Seattle Post-Intelligencer, June 27, 2008: Rising food prices pinch Washington’s poorest

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SEATTLE — With food prices rising and the economy weakening, more Washingtonians are turning to food stamps and food banks for relief, but finding the cupboards bare.

Gov. Chris Gregoire said Thursday that the state will raise the income maximum to be eligible for food stamps, and released $200,000 from an emergency fund to help food banks.

Prices of some staple foods – grains, milk, eggs – have increased by over 30 percent in the past year, according to industry sources. Consumer food prices are up 5 percent during that period.

The weakened economy and increased prices of gas, food and rent may be responsible for more than 40,000 Washington residents signing up for food stamps in the 12-month period ending in March, according to state Department of Social and Health Services officials.

The new food stamp recipients marked a 6 percent increase, bringing the total number to 568,909, said John Camp, lead analyst for DSHS’ food program.

In recent years the rate had been steady at around 8 percent of Washington residents getting food stamps through the federal voucher program, which is not designed to handle rapid cost increases. Federal benefit rates won’t increase until October, Camp said.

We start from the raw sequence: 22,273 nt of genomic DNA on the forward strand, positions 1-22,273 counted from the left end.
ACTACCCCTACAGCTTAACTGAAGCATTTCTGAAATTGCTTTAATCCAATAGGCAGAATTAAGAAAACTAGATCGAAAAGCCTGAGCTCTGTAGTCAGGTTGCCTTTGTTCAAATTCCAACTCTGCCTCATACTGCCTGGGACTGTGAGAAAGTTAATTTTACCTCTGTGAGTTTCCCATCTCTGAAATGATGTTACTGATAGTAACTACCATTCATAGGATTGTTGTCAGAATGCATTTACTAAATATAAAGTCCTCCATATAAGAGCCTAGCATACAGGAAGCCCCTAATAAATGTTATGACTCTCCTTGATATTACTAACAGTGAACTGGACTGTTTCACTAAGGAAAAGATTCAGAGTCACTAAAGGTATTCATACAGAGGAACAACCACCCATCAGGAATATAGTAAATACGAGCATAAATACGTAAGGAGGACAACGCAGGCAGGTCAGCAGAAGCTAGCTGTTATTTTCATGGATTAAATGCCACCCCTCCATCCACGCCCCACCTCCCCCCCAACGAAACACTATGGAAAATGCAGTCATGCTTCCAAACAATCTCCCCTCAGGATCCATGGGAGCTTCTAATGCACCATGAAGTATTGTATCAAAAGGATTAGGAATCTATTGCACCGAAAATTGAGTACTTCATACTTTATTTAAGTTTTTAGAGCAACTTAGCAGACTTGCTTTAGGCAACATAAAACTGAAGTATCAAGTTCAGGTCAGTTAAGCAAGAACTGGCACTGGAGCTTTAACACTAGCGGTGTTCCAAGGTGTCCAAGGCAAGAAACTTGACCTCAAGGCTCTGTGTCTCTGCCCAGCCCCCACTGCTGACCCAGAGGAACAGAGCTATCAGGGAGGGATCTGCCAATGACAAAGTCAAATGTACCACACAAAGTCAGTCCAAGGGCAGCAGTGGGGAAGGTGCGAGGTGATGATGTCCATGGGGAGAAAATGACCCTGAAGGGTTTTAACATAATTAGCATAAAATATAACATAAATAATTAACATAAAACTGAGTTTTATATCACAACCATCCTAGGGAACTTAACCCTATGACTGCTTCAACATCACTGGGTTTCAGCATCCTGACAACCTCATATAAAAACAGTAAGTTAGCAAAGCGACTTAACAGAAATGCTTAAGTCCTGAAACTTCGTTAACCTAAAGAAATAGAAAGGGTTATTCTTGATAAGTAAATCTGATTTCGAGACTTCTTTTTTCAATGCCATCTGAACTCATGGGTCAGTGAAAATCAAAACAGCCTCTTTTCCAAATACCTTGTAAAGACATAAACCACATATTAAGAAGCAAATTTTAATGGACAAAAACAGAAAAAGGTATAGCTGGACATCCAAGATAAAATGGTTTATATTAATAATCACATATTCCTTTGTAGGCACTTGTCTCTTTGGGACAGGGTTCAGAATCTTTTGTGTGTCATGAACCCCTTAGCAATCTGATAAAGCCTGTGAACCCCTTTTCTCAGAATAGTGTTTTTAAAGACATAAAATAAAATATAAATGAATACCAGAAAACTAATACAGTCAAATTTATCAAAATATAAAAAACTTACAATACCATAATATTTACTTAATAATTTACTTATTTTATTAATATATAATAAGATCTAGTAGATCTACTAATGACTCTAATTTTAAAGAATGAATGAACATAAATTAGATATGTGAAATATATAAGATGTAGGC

The vouchers don’t go very far – benefits to a family of four top out at $542 a month, or $4.50 a day for each person.

To qualify in Washington, that family’s household income must be less than $26,900, or 130 percent of the federal poverty level.

Gregoire said the state will raise that cutoff to $42,000 for a family of four, or 200 percent of the poverty line. The increase is expected to add around 23,000 families to the nearly 300,000 households already in the program.

Many recipients are supplementing their food stamps by going to food banks already struggling with rising food and fuel costs.

Gregoire announced the release of $200,000 from a state emergency fund to help food banks offset fuel prices.

The cost of shipping food from California to Washington food banks has more than tripled in the past few months, according to Shelley Rotondo, executive director of Northwest Harvest, a statewide hunger-relief organization.

At times, Spokane-based Second Harvest Inland Northwest can’t afford to accept donations from the Midwest or Eastern U.S. due to shipping costs.

“One of the challenges we’ve had for the past couple of years is moving donated food,” said Jason Clark, executive director of Second Harvest Inland Northwest. “That has certainly gotten significantly more expensive in the past couple of years, and we’re certainly feeling it this year.”

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